David Welsh is running the One Piece Manga Movable Feast this month, and he asked me to take a look at “Baroque Works,” an arc in One Piece. I gave it some thought during some downtime and came up with a few ideas. This is post is something I came up with that doesn’t really fit into an exploration of the content of the series, but it’s definitely something interesting about “Baroque Works.”
The “Baroque Works” arc comes at an interesting point in Eiichiro Oda’s One Piece. It spans roughly from the end of volume 12 to most of the way through volume 24, which puts it somewhere in the neighborhood of 2400 pages. Volumes 1-12 are collectively known as “East Blue,” but are instead more properly considered a collection of short stories and arcs rather than a long-term story arc. “Baroque Works,” though, is a monster, longer than Katsuhiro Otomo’s Akira (give or take a couple hundred pages). While it is composed of smaller stories–“Whiskey Peak,” “Drum Island,” that island with the giants whose name I forgot–those stories all work toward getting the crew to Alabasta. The first twelve volumes don’t have that unifying theme, beyond the goal of getting to the Grand Line. There’s no major villain lurking in the shadows so much as a series of midbosses that Luffy and crew need to get past to make it to the Grand Line. Kuro, Axe Hand Morgan, and Arlong don’t quite have the same pop as Crocodile, and Buggy and Alvida are so funny as to be more comedic relief than true blue threats.
Thinking through the length: Conventional wisdom says that if you have a super long epic in mind, and 2400 pages is several pages past “super long,” you need to hook your readers in first. You need them to believe in your story before you throw them into the deep end. You don’t lead with the uppercut. You start with a jab to test the waters. It worked for Brian Azzarello and Eduardo Risso with 100 Bullets, which was sold as a morality tale and ended up being something almost entirely different. Azz and Risso hooked them and then got down to business. Oda did the same thing.
Follow along: The main cast of One Piece is made up of Luffy, Nami, Sanji, Zolo, and Usopp. Chopper joins partway through “Baroque Works,” and Nico Robin joins at the end of the tale in volume 24. The next member joins around 21 volumes (another 4200 pages) later, and the final member comes a handful of volumes later. For much of the series, the cast that is established going into “Baroque Works” is the cast of the series. They’re the core, the primary cast.
Okay, so what, he has a cast, even Queen’s Blade has those, big deal, who cares? Well, by the beginning of “Baroque Works”, after having already made it through around 2400 pages of getting to know the primary cast, we’ve built up a connection between us and them. We made it through the emotional minefield that is Nami’s origin, seen Zolo’s slightly less sad in comparison origin, gotten used to Luffy’s (let’s be fair here) complete idiocy, and realized that Sanji isn’t just another pretty face. If you’ve made it twelve volumes in, you’re a fan, is what I’m saying, and you get how the characters react and feel.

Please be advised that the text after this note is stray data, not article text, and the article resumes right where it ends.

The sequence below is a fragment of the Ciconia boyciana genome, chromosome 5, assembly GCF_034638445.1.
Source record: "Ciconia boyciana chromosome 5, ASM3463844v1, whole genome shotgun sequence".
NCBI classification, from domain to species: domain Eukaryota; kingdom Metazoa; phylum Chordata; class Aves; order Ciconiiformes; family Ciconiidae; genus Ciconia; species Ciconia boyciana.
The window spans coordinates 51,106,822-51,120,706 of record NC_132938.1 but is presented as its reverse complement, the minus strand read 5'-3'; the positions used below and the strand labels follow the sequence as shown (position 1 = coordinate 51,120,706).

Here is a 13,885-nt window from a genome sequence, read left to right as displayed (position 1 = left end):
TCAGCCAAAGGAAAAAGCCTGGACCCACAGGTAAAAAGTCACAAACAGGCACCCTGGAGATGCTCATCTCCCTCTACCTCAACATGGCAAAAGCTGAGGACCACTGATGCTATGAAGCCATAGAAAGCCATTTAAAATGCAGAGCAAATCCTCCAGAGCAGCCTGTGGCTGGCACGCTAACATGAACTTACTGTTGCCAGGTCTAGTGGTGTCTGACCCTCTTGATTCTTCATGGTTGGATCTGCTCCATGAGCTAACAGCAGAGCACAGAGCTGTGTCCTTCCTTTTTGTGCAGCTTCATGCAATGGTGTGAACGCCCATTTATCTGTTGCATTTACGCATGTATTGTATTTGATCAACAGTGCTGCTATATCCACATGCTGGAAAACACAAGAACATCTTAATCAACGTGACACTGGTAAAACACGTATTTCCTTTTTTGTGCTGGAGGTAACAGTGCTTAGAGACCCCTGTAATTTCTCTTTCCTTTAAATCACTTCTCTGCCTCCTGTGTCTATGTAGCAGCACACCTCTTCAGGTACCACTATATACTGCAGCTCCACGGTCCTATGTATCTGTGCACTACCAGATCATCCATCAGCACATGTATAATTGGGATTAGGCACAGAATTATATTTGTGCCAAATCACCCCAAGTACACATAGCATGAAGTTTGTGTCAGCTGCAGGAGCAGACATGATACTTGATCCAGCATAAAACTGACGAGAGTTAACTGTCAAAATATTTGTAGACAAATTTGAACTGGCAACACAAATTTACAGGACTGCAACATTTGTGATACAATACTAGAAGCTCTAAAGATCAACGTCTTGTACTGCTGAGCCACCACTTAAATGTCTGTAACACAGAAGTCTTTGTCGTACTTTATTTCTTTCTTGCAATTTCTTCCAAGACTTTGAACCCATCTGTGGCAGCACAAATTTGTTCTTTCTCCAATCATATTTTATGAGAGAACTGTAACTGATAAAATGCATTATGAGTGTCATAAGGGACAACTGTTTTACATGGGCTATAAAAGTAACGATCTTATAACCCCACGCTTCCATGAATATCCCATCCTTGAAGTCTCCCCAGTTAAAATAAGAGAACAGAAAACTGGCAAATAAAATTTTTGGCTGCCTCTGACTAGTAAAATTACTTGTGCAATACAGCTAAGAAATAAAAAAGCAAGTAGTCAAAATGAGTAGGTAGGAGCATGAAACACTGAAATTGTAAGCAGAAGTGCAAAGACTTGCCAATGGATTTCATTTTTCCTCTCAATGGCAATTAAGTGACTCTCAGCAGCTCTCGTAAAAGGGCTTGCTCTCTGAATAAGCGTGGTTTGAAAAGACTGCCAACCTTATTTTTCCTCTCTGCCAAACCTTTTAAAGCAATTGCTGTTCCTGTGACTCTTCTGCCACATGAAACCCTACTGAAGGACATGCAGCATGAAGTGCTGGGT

That provides a necessary foundation for “Baroque Works.” Without that foundation, like if Oda had started the series with volume 13, we’d be dealing with getting used to the primary cast, meeting Chopper, meeting Vivi and Carue, and then the conflict of the arc. That’s a lot to take in all at once, but since we know all of the principal characters, “Baroque Works” is allowed to move at its own pace.
Long story short, “Baroque Works” is interesting because of its length and focus. It seems like after completing “East Blue,” Oda felt comfortable enough in his craft and in his fanbase to do something with a bit more meat on its bones. After “Baroque Works” comes “Skypiea,” which is around ten volumes. “Water Seven” is fourteen volumes, “Thriller Bark” is five, and “Sabaody” ended up being just a couple volumes, though “Sabaody” leads directly to “Impel Down.” He got away with a long arc on “Baroque Works” and then knew he could get away with it again.
That’s all I got as far as meta reasons to pay attention to “Baroque Works.” I’ve got a list of things to cover in the big grabbag in the next post (tomorrow, maybe) that’ll cover “Baroque Works” and more, but really, the best reason to pay attention to this arc is that it includes Mr. 2, Bon Clay. Bon Clay stands alongside Don Quixote Doflamingo, Hawkeye Mihawk, Rob Lucci, Trafalgar Law, Carue, Chopper, Kiwi, and Mozu as some of the best characters in the series.